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HPM-12-DEC-2016

SkillPLUMB gold medal winner is Gareth Jones The SkillPLUMB competition 2016 has named Gareth Jones, 22, from Hyfforddiant Ceredigion Training and D B Lewis & Son, as UK champion after he excelled in an intensive three-day practical exercise at the Birmingham NEC Skills Show. Closely watched by judges and over 75,000 visitors to the show, Gareth and his fellow finalists had to install a small sealed domestic central heating system with expansion vessel, pump and ancillary equipment, inclusive of three small bespoke radiators, a simulated hot water cylinder, a boiler mounting jig together with associated copper pipework. The task had to be completed within a strict timeframe and was marked against tough criteria including joint quality, bend angles and clearance and measuring and marking out, which had to be accurate within +/- 2mm. Taking second place and a silver medal was Ben Randoll, 22, of Bridgwater College and Handiheat. Third place and a bronze medal went to David Blewett, 22, from Moray College UHI and Phil Bird ZETGAS. All finalists received a BPEC gas training manual, tools and CIPHE membership, workwear including safety boots, vouchers and certificate. Gareth will also get the opportunity to take part in the Grundfos Installer Championship, being held at the ISH trade exhibition next year in Frankfurt. 12 NEWS DESK APHC issues work quality warning The immediacy of consumer expectations and rise of a Millennial ‘I want it now’ culture is putting householders at risk of dangerous and sub-standard work, the Association of Plumbing and Heating Contractors (APHC) has warned. Research carried out by APHC revealed that only half of the 2,000 householders questioned would be prepared to wait two weeks for the start of a major home improvement before looking for another tradesperson with more availability – potentially sacrificing quality for a job done quickly. Following reports of APHC members missing out on jobs due to consumers not wanting to delay, the findings confirm that only 12% of those surveyed would be willing to wait more than four weeks for a major non urgent project or improvement, such as a new bathroom or a boiler upgrade to begin. Despite these being considerable financial investments, the on-demand nature of consumers’ decision-making is also showing an increase in members called out to fix sub-standard work as customer patience is being exploited by rogue traders prepared to cut corners, turn Homeowners would not be happy if they had to wait for more than a fortnight for a plumber or heating contractor to start work on a job a blind eye to Building Regulations, or leave work unfinished. Alarmingly, 38% of people questioned said they would not be concerned or question why a tradesman had immediate capacity to start a major project. As with many services, professional and reliable traders are often in high demand due to the quality and reputation they have established with a healthy pipeline of jobs booked in. In addition, they allow realistic timeframes dedicated to each job to avoid juggling projects. In some cases, immediate availability should ring alarm bells with consumers of this being due to sub-standard work, a bad reputation or unrealistic pricing to complete the work. A further 24% said they were unsure if they should be concerned about the lack of demand. John Thompson, chief executive of APHC, said: “Our members have over time seen a definite shift in the expectations of consumers who make a decision and want the finished product as soon as possible rather than prioritising the longer term view of an excellent job, carried out by a qualified expert. “We’re familiar with the saying ‘If you think it’s expensive to hire a professional to do the job, wait until you hire an amateur’ – in this case waiting time can also impact upon costs. “Unless it’s an emergency, when speed is crucial, reputable plumbing companies are in demand for a good reason and as a result, have a steady customer base booking in jobs and this is the case for all trades, not just plumbers,” he said. “For the sake of waiting a few more weeks for a new bathroom, we would recommend consumers pausing to get the job done properly the first time around.” Installers willing to pay to train A new survey has revealed that the price tag is one of the last things installers look for when choosing a training provider. In complete contrast, industry experience, company reputation and added extras, such as free support materials, scored higher. The findings by training provider, Logic4training, show the discerning nature of the industry, where learners value quality training provision and are willing to pay more for a better service. Almost half of the 200 respondents said that they would consider a higher price tag for courses run by trainers with real industry experience, with reputation coming in second at 40%. Unsurprisingly, in a sector where many installers’ diaries are full, the capability to offer flexible learning options, such as weekend, evening or a part-time course, was flagged up as valuable. In fact, over 30% said they might pay more for these options. Free support material to aid revision was also identified as important. Kevin Budd, managing director at Logic4training, said: "Overall, this survey shows how much the industry has moved in terms of candidate expectations.” For more information, including full results of the survey, visit: https://www.logic4training.co.uk/ blog/training/price-point-surveyresults/. www.hpmmag.com December 2016 Striking gold: Gareth with Neil Collishaw, charity manager at BPEC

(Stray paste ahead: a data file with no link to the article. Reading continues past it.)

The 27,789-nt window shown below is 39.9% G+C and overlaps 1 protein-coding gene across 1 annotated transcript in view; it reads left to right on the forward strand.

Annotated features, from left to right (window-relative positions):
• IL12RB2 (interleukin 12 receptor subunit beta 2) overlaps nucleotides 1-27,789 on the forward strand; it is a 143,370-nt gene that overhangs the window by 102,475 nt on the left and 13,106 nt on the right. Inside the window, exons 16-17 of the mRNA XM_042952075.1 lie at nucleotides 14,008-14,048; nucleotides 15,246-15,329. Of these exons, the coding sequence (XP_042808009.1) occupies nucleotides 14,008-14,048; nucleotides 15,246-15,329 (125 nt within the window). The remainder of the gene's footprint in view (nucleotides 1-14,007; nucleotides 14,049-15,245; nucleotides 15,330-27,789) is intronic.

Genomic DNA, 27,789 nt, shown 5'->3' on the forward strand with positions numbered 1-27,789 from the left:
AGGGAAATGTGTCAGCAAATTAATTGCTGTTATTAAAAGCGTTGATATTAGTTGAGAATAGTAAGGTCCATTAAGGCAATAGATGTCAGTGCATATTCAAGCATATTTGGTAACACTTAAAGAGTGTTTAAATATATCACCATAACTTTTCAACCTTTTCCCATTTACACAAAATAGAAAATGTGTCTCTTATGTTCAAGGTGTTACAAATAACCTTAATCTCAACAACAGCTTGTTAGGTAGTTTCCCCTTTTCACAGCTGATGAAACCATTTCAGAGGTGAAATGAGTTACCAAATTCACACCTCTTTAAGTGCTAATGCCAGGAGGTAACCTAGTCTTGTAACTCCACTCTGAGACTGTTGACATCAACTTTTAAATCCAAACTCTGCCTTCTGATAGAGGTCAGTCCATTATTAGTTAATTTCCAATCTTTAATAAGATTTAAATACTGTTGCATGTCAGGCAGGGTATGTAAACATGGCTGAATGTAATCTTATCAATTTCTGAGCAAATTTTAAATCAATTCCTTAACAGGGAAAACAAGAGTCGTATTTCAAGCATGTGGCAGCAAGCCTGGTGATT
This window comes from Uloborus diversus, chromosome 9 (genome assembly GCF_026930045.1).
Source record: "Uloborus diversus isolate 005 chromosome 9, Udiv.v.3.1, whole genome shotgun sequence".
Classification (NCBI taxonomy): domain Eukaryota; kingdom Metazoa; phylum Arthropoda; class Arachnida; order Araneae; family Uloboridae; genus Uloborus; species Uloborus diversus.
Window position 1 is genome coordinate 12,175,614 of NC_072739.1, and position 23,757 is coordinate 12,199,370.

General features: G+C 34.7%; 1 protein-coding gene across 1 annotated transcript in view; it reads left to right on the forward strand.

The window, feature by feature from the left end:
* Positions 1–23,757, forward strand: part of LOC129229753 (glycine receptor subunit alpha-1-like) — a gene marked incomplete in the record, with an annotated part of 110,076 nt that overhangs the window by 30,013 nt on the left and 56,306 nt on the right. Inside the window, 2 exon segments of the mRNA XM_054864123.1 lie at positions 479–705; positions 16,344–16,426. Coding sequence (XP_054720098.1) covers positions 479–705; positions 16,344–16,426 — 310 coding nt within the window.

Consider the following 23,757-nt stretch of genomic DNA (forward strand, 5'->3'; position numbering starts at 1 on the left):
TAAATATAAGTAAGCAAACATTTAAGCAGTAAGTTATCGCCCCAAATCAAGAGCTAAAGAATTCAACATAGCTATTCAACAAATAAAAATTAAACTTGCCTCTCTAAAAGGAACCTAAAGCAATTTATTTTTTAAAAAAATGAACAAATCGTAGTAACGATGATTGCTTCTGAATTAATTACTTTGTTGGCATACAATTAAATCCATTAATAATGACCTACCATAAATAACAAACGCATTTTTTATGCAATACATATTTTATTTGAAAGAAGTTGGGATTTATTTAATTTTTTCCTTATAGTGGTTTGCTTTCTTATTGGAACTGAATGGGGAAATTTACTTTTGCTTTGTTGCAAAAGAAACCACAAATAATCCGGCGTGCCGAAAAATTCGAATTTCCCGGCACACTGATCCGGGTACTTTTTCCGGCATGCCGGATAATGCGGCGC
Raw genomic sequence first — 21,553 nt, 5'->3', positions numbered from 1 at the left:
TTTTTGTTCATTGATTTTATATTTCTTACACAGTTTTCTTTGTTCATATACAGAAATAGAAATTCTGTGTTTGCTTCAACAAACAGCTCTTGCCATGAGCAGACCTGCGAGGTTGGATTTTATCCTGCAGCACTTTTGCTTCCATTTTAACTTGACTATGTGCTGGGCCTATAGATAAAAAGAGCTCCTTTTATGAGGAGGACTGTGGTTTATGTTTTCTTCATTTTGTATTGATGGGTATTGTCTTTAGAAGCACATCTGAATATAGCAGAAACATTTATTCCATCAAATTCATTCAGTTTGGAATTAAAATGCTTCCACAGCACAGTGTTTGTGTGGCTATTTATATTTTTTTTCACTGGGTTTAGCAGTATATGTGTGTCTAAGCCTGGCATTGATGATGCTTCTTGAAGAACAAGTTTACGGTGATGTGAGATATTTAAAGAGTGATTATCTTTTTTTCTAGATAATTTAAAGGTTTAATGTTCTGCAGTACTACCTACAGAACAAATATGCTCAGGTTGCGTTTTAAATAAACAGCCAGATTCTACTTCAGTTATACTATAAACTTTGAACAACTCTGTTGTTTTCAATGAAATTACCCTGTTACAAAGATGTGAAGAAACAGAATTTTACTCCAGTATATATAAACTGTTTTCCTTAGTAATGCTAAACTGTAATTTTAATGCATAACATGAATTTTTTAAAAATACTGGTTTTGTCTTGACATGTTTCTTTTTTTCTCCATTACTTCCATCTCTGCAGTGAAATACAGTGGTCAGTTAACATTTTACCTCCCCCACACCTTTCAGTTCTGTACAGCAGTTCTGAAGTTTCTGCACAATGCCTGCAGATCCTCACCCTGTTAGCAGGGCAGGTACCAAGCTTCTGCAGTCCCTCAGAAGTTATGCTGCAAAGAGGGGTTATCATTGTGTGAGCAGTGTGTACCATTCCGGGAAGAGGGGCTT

HPM-12-DEC-2016
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